Restrictions on External Activity

Restrictions can impact whether and how you are able to allocate your time to external matters that are important to you. Explore whether your employment agreement permits you to serve on philanthropic boards of your choice, as well as for-profit boards of companies that are not in direct competition with your company. You may also want to advocate for the ability to teach at a university or present to industry and trade organizations.

Non-compete provisions

Advocate for a short and narrow non-compete provision so as not to create unduly burdensome post-employment limitations. Be aware of regulations and restrictions specific to your industry, company and professional licensing boards to ensure compliance with and offer protection against financial and reputational risk.

Address the “What If’s”: Separation, Disability and Change of Control

Life happens and business needs change as markets, the economy and industries transform. Ensure you understand what you are entitled to in the event of separation, mutual termination, physical disability or change of corporate control.

Separation - advocate for specific circumstances

Typically, an employment agreement will provide severance pay as long as you are not terminated “for cause.” Make certain your employment agreement clearly defines “for cause” and the grounds for which you may be terminated. Rather than agree to broad terms such as “breach of the employment agreement” or “failure to perform,” negotiate that specific circumstances be enumerated. This may include conviction of a felony, any act involving moral turpitude, embezzlement or theft.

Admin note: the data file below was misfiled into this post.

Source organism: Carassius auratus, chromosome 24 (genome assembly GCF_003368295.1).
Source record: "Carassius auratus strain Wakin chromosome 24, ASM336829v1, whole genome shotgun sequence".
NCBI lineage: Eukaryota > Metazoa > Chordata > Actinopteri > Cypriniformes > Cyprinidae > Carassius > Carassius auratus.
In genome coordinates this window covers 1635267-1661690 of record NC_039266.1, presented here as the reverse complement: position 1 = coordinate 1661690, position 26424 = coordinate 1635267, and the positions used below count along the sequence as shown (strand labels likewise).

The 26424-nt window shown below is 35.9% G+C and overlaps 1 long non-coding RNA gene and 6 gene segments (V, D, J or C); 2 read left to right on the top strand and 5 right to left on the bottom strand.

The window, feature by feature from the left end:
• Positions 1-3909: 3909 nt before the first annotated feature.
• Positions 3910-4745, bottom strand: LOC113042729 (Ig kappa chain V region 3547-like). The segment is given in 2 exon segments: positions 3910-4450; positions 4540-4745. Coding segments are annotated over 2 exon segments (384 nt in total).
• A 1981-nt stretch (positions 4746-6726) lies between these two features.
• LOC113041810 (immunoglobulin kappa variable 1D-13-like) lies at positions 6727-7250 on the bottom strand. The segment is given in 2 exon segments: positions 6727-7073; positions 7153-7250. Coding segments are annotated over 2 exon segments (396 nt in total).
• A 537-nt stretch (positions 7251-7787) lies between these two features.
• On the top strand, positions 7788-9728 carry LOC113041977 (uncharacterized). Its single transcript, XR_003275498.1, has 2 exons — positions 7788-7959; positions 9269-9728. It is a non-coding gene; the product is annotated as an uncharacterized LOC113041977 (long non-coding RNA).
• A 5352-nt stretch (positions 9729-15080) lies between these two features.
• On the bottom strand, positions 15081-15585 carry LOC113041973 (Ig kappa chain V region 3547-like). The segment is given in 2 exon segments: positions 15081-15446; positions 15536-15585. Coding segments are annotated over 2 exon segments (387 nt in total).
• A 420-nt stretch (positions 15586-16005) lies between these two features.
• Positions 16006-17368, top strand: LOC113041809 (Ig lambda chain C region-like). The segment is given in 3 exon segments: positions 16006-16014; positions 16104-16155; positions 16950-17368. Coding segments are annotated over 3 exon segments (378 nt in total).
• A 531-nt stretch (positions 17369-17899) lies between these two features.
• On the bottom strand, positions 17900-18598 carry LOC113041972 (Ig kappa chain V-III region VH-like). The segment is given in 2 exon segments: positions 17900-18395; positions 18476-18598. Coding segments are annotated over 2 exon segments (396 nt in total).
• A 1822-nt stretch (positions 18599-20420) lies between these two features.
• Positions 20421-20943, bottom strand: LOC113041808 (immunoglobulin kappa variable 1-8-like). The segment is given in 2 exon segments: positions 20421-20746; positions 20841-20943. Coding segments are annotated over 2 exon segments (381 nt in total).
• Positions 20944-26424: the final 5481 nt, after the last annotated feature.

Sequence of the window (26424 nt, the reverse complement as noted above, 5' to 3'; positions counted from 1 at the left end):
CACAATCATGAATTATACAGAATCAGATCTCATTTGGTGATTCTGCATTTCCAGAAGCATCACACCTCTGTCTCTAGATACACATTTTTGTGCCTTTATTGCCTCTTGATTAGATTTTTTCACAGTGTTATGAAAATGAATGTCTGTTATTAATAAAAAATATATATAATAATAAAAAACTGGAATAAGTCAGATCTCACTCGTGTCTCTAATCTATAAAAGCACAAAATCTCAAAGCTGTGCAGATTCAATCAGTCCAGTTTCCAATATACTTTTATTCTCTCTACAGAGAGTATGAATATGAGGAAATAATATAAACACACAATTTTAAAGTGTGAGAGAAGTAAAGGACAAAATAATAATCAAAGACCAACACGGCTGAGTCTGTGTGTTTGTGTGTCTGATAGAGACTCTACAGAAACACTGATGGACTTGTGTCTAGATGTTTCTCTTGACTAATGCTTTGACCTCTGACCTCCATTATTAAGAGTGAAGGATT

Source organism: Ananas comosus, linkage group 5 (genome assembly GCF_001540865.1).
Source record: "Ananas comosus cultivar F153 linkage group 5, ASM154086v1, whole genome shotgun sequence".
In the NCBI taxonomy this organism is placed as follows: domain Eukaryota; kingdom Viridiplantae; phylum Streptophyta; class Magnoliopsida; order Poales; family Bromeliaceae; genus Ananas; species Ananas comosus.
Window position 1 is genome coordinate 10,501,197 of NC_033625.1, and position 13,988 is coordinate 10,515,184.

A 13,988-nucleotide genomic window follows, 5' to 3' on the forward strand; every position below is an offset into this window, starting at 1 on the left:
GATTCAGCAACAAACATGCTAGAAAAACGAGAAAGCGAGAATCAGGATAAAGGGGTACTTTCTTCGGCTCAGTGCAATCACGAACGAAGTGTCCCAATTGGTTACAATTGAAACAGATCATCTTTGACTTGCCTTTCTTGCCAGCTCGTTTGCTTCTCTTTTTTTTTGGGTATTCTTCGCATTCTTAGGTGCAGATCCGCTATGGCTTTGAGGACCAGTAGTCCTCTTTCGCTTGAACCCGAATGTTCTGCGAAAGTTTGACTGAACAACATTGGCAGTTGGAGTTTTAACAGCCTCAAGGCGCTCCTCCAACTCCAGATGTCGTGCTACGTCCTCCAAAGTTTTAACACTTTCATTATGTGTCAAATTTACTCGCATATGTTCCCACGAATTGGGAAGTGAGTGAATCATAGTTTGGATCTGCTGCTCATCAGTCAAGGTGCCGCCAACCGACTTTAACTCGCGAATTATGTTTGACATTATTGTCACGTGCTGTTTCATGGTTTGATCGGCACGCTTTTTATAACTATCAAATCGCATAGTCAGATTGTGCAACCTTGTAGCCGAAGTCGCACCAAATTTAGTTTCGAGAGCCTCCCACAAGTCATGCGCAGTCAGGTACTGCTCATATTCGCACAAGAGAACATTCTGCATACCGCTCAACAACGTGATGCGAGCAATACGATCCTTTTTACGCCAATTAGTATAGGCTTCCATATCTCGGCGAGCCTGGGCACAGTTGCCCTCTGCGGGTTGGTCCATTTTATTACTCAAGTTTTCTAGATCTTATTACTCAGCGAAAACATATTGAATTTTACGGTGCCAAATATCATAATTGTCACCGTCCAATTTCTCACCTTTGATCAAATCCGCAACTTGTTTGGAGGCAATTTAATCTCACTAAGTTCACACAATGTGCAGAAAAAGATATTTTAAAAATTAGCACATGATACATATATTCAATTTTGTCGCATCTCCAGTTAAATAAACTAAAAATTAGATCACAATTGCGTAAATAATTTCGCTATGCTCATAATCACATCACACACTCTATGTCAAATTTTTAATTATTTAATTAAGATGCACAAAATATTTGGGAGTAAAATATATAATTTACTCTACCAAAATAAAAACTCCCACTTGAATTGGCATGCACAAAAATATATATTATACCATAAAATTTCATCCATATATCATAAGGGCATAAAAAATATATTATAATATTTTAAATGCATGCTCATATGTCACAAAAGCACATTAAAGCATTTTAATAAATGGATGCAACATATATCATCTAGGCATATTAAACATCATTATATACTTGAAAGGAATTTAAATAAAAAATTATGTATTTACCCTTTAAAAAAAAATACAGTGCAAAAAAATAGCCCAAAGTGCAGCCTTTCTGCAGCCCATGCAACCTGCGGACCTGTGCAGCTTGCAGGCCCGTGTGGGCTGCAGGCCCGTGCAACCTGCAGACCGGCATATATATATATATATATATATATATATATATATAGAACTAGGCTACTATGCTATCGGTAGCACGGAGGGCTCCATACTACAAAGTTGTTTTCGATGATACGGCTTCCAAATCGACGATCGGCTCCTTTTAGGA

Similarly, it is wise to insist that your employment agreement set forth situations and instances in which you may be entitled to severance pay in the event you resign. Companies generally omit such “good reason” provisions, but it is in your best interest to protect yourself if your role dramatically changes or you are required to relocate.

Disability – understand terms of compensation forfeiture

Nearly all employment agreements address the consequence disability has on salary, vesting and the continuation of benefits. But being disabled does not necessarily mean that you will be permanently removed from the workforce: What if you are unable to work for 6 or 12 months?

Understand how your company defines “disability” and consider its potential impact on your overall personal wealth plan. For example, under your company’s policy, benefits may continue for some period upon disability – but the policy may also mandate the forfeiture of equity grants and reduction of earnings and company-based savings opportunities. If your compensation package is mostly comprised of equity grants and deferred compensation, an unexpected event could have lasting effects.